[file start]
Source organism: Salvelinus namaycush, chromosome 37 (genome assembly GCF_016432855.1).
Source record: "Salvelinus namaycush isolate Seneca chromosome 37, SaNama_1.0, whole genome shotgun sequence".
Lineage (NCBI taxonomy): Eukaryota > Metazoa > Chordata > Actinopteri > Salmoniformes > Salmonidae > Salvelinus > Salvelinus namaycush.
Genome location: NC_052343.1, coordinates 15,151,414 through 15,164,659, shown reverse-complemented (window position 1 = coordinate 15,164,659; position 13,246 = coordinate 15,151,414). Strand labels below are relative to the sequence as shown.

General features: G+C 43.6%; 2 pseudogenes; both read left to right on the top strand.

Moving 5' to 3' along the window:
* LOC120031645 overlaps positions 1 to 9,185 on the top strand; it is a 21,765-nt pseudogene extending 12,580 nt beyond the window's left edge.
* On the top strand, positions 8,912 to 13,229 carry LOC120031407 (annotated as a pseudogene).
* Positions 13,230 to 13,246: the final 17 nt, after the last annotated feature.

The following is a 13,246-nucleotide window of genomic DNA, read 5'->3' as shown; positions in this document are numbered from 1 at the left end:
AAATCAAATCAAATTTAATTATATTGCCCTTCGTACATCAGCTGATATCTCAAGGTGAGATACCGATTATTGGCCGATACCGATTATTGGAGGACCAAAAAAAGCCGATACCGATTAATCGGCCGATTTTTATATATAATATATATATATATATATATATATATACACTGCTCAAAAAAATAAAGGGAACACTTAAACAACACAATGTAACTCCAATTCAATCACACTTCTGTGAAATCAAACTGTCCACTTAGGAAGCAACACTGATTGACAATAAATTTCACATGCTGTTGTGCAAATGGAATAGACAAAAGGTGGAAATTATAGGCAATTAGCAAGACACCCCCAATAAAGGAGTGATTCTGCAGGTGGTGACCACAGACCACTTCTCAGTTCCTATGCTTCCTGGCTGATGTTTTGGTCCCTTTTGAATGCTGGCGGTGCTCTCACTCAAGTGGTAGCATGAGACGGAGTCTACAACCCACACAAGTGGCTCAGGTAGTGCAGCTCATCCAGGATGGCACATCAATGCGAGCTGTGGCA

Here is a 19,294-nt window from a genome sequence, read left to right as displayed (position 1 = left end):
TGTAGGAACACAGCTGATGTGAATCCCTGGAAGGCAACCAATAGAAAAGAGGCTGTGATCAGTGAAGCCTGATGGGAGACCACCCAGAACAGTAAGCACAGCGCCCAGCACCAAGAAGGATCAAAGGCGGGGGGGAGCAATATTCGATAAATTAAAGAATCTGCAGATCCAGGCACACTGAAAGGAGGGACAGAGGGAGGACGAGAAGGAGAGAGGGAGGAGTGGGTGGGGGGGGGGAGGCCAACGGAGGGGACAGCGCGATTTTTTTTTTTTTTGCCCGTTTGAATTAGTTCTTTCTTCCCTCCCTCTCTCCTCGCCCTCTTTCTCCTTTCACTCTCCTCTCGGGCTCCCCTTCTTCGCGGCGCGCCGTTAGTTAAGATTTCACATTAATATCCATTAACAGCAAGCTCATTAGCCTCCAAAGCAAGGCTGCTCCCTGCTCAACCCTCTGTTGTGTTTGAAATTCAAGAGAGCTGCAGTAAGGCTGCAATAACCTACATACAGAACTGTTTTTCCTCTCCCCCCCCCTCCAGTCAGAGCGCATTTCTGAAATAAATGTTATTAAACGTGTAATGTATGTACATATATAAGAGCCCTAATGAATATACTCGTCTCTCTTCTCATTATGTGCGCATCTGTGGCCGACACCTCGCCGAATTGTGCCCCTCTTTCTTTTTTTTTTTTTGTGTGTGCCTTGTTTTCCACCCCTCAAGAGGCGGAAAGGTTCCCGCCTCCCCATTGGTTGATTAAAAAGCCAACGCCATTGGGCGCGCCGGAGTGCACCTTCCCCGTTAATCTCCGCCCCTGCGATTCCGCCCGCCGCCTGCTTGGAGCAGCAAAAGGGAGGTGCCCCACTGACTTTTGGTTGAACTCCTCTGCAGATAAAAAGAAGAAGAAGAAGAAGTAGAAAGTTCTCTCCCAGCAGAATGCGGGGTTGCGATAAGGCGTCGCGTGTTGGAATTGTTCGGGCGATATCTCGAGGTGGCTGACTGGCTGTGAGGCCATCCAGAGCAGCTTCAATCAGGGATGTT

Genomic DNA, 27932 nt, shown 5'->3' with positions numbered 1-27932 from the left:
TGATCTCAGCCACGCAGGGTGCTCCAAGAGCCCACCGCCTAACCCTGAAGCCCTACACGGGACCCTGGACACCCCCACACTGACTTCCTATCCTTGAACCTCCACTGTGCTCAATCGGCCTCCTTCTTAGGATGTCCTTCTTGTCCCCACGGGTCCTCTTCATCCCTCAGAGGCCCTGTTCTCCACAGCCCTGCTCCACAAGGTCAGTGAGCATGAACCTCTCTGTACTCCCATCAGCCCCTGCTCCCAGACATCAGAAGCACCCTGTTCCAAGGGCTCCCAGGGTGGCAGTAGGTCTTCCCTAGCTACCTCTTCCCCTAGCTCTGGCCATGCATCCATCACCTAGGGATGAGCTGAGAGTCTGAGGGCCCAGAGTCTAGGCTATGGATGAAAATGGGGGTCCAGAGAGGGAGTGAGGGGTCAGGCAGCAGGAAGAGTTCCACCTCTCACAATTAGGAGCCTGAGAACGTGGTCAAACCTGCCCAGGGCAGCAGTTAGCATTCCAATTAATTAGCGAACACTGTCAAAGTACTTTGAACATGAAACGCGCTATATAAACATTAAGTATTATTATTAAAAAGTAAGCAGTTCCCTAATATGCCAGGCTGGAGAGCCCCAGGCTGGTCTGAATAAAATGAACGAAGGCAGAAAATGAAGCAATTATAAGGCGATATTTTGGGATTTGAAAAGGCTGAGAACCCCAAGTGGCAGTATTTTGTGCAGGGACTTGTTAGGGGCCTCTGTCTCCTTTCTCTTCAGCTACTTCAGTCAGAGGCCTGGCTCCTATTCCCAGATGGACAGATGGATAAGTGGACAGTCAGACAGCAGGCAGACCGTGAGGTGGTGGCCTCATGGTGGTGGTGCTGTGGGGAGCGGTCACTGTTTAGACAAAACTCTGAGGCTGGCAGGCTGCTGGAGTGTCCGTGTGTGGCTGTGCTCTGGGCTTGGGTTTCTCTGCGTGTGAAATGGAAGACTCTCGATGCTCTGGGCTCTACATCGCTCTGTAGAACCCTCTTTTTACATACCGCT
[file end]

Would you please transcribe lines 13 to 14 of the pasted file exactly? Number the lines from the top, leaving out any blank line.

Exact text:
TGTAGGAACACAGCTGATGTGAATCCCTGGAAGGCAACCAATAGAAAAGAGGCTGTGATCAGTGAAGCCTGATGGGAGACCACCCAGAACAGTAAGCACAGCGCCCAGCACCAAGAAGGATCAAAGGCGGGGGGGAGCAATATTCGATAAATTAAAGAATCTGCAGATCCAGGCACACTGAAAGGAGGGACAGAGGGAGGACGAGAAGGAGAGAGGGAGGAGTGGGTGGGGGGGGGGAGGCCAACGGAGGGGACAGCGCGATTTTTTTTTTTTTTGCCCGTTTGAATTAGTTCTTTCTTCCCTCCCTCTCTCCTCGCCCTCTTTCTCCTTTCACTCTCCTCTCGGGCTCCCCTTCTTCGCGGCGCGCCGTTAGTTAAGATTTCACATTAATATCCATTAACAGCAAGCTCATTAGCCTCCAAAGCAAGGCTGCTCCCTGCTCAACCCTCTGTTGTGTTTGAAATTCAAGAGAGCTGCAGTAAGGCTGCAATAACCTACATACAGAACTGTTTTTCCTCTCCCCCCCCCTCCAGTCAGAGCGCATTTCTGAAATAAATGTTATTAAACGTGTAATGTATGTACATATATAAGAGCCCTAATGAATATACTCGTCTCTCTTCTCATTATGTGCGCATCTGTGGCCGACACCTCGCCGAATTGTGCCCCTCTTTCTTTTTTTTTTTTTGTGTGTGCCTTGTTTTCCACCCCTCAAGAGGCGGAAAGGTTCCCGCCTCCCCATTGGTTGATTAAAAAGCCAACGCCATTGGGCGCGCCGGAGTGCACCTTCCCCGTTAATCTCCGCCCCTGCGATTCCGCCCGCCGCCTGCTTGGAGCAGCAAAAGGGAGGTGCCCCACTGACTTTTGGTTGAACTCCTCTGCAGATAAAAAGAAGAAGAAGAAGAAGTAGAAAGTTCTCTCCCAGCAGAATGCGGGGTTGCGATAAGGCGTCGCGTGTTGGAATTGTTCGGGCGATATCTCGAGGTGGCTGACTGGCTGTGAGGCCATCCAGAGCAGCTTCAATCAGGGATGTT

Genomic DNA, 27932 nt, shown 5'->3' with positions numbered 1-27932 from the left: